Reij said water harvesting could drive local growth, with €1 more earned by each farmer translating into €1.6 in non-farmed areas.

African ministers are also endorsing initiatives such as the EU co-funded Evergreen Agriculture which promotes practices such as placing stone bunds in crop land and harvesting rainwater.

Resilience

Development experts stressed the need for sub-Saharan farmers to adopt resilient measures, based on indigenous practices.

Reij told the conference that locally-used species such as baobab trees could provide farmers with just the seasonal durability they are looking for.

The leaves of the baobab are high in protein and vitamins A and C, and contain a wild spectrum of amino acids. The trunk can also be used to store as much as 10,000 litres of water for a number of months, essential in drought-prone climates. What is more, Reij said, the shade of leaves could provide vital protection from the sun for other crops.

Other indigenous plants, such as the Moringa, are also being deployed in sub-Saharan agricultural land. The International Tree Foundation is looking into the domestication of local plants, combining local knowledge with science to tease out the most beneficial breeds, Leakey said.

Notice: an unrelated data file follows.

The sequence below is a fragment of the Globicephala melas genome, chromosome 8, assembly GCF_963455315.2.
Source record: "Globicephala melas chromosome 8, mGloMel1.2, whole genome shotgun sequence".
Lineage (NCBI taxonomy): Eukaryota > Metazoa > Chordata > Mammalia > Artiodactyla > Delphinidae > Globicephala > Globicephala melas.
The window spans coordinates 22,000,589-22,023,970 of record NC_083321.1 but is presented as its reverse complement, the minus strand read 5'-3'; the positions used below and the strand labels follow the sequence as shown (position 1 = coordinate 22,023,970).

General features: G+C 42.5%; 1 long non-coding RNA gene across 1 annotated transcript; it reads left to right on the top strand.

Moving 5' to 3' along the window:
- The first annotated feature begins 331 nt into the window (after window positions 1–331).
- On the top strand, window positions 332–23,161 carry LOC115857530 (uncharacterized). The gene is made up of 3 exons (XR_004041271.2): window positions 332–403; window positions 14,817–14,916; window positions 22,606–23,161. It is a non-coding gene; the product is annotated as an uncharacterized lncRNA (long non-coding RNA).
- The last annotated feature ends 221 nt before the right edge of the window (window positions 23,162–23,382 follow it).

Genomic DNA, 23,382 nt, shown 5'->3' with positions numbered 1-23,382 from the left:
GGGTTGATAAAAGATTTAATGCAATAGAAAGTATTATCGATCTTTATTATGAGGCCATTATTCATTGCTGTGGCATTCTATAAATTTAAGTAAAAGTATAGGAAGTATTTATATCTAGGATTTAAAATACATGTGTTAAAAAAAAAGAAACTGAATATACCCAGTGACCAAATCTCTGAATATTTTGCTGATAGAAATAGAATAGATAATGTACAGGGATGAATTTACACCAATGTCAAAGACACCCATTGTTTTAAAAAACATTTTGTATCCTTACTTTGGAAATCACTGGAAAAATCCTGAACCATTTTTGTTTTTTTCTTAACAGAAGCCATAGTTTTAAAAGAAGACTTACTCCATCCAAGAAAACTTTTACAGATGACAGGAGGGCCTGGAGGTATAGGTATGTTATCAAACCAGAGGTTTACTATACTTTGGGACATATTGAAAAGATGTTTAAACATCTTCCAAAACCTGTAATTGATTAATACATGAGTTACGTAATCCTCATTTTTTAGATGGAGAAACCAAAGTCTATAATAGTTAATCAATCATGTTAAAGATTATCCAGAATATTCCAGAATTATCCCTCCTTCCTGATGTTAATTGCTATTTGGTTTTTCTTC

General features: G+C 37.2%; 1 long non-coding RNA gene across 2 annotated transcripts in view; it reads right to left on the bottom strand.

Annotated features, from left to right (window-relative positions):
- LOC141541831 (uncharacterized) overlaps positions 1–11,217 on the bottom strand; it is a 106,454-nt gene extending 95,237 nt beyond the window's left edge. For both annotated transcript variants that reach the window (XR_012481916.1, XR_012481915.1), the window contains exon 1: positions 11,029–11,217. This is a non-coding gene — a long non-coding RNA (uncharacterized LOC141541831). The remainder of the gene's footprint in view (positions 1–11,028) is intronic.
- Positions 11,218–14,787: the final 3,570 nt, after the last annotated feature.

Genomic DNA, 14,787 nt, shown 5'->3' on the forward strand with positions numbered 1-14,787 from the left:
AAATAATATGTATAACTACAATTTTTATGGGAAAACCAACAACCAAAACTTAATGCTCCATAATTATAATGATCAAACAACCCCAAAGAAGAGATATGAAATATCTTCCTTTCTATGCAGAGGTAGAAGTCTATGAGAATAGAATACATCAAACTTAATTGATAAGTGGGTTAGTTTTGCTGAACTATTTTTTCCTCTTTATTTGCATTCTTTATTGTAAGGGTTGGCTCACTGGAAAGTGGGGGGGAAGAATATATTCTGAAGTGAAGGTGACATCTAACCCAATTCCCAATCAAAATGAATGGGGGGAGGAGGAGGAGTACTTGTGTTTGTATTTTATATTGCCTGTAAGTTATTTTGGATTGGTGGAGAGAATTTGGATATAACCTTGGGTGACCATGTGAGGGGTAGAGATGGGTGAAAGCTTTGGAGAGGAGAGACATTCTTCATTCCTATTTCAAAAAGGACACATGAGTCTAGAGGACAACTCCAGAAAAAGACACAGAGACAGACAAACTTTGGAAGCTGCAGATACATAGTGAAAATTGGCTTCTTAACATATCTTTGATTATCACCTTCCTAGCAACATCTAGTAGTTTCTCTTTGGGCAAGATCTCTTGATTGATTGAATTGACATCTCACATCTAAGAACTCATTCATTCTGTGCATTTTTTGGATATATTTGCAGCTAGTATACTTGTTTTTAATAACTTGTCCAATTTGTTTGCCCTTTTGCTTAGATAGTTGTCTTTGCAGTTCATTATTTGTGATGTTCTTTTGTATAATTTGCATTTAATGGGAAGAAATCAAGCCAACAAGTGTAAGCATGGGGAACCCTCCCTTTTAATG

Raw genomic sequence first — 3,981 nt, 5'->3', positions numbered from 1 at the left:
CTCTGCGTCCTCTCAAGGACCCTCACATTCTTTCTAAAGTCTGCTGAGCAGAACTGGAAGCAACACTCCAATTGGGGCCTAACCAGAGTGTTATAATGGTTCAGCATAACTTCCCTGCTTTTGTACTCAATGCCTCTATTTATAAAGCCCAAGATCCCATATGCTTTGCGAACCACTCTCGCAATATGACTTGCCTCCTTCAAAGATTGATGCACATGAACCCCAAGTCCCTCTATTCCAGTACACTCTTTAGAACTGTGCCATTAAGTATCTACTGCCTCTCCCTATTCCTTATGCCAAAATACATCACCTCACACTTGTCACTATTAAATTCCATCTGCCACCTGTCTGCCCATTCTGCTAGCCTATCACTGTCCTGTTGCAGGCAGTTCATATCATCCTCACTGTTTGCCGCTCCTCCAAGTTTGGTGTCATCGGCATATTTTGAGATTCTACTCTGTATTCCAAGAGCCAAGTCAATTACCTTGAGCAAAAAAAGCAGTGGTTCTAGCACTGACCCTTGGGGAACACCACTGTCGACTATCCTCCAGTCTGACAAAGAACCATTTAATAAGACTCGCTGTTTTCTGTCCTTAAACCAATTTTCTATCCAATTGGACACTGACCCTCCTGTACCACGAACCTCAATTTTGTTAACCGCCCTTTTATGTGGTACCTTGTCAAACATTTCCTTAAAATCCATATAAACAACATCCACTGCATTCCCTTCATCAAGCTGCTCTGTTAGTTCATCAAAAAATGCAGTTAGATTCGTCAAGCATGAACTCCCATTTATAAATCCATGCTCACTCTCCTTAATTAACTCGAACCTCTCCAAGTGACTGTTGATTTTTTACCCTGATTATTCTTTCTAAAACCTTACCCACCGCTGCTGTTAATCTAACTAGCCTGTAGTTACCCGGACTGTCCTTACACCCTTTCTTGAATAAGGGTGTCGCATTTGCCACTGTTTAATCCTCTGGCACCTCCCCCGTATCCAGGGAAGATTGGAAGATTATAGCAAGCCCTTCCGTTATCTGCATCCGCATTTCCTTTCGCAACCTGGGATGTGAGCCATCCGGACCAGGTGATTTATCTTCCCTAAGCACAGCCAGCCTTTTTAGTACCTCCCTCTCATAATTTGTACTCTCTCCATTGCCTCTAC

Officials from the European Commission’s development directorate general expressed their backing for these measures, which are in line with their plan for “resilient development”.

“We are convinced agroforestry is the future”, said Kristian Schmidt, Commission director of human and society development. As well as the Evergreen project, the EU funds the plantation of fruit and nut trees in sub-Saharan Africa and research initiatives at the World Agroforestry Centre.

“We need resilience for every household so they don’t turn towards short-term solutions”, Schmidt said.

Arthur Runge-Metzger, one of EU’s international development negotiators, told the conference that the EU now had the difficult job of convincing member states, under pressure to cut the EU budget, to continue pledging more money for these much-needed projects.

Positions: 

The ​United Nations Development Programme Drylands Development Centre UNDP-DDC "recognizes that achieving sustainable development in the drylands has significant implications for reducing poverty and hunger worldwide. It will be impossible to meet the Millennium Development Goals of halving world poverty and hunger by 2015 unless life is improved for the people of the drylands."

Dr Zac Tchoundjeu, a Cameroonian conservationist and West Africa Head of the World Agroforestry Centre, called the drylands a "hotspot of violence and poverty", adding: "If we care about climate change, we should care about this region."

Greek Socialists MEP Kriton Arsenis, who organised the Parliament conference, concluded that the drylands needed cost-effective measures which could maximise the benefits, and that agroforestry techniques could present such a solution.

External links: 

EU official documents

NGOs and international organisations